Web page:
I wish those people would have understood me
Khair…ap v toh unhi logo me se ek ho….aur aap v shayad mere dard ko nahi samaj payenge Sahib….

****
The present again -

In the meantime my teary eyes spotted the electric lamps of the town from between the leaves of the Neem trees occupying the banks of the river. We were nearing the shore. I took hold of my diary and wiping my wet eye lids, I stood up. I was stunned to see Chacha without having his vision anchor the boat with utmost perfection. Perhaps this evening I had encountered God’s own disciple.

I got off the boat and turned towards him, “Chacha, I wish Allah remain with you in every sphere of your upcoming life. Khuda hafiz!”
He forecasted a feeble smile. I stretched my hand towards him with a hundred rupee note tucked in my fingers.
Rehne do Sahib….phir kavi....” he replied as his lean hands slowly lifted the anchor off the shore and the boat started to drift away.
****
The rain had stopped but the flash of lighting up in the black night sky kept lighting my way towards a deserted building that once upon a time used to my school. I recollect her words.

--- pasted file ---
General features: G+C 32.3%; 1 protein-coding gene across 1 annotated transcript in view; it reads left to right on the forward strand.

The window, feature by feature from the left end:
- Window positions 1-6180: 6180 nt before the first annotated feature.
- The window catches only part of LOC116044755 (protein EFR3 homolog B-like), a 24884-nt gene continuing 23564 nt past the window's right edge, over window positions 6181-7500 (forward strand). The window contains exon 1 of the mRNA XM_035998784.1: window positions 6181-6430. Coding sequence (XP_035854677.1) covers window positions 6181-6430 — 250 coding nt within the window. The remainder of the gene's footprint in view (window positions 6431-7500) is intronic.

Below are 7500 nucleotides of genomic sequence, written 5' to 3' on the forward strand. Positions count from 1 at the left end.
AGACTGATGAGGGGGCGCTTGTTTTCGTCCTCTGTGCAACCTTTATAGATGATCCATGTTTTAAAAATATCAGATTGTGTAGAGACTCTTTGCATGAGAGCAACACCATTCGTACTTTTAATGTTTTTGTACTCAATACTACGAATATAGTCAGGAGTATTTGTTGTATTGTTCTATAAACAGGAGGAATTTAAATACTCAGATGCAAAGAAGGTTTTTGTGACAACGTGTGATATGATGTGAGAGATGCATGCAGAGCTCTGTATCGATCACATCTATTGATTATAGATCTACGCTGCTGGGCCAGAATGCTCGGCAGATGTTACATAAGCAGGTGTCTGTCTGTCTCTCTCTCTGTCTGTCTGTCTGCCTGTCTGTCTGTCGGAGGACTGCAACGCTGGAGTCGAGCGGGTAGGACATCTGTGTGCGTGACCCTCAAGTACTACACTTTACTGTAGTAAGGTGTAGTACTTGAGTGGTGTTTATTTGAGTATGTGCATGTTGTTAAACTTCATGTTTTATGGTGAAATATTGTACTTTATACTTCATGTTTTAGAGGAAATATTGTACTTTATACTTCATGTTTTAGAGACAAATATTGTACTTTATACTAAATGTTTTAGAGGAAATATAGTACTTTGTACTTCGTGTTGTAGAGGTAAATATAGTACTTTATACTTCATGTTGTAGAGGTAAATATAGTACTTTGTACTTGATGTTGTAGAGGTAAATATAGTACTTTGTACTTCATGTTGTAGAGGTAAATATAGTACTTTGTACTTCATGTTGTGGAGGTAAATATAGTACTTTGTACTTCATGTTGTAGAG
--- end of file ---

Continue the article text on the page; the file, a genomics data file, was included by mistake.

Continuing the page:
“Happy one year of togetherness Rehan. Promise me you will never quit writing and every year on the day we first met you will gift me your diary.” She spoke as her thumb kept caressing my fingers on her soft palm.

“I promise dear…” I replied and kissed her forehead. She rested her head on my chest and we stood there in each other’s arms on the bank of the river insulated by the coldness of the morning breeze and the serene chirping of birds that echoed through the cobalt blue sky.
Spring never appeared so beautiful to me…

“Okay. Mom will be here anytime. You better go now. See you as the school reopens. I will spend the vacation at my mom’s place with my granny. You take care of yourself. Love you a lot…” she whispered in my ears.
“Love you too. Take care….” I whispered back and started to walk away.

A loud crack of thunder brought me back to my reality as I found myself standing before the deserted school building of mine. I managed to locate my class and walking past a series of broken and dusty benches I stopped before the one that once was the place where we sat and talked our heart out.

Every year I come at this place to keep the diary I have written throughout the year and this year was no exception.
I kept the diary on the bench saying “Happy twelfth anniversary Renu. Rehan misses you a lot.” and slowly walked out of the place.
Interestingly I never find any diary at this place every year I return to keep a new one…

Chacha was right. I can never understand his pain. Mai unke dard ko isliye nahi samaj sakta tha…kyuki sayad mai har pal us dard ko mehsoos karke jee raha tha……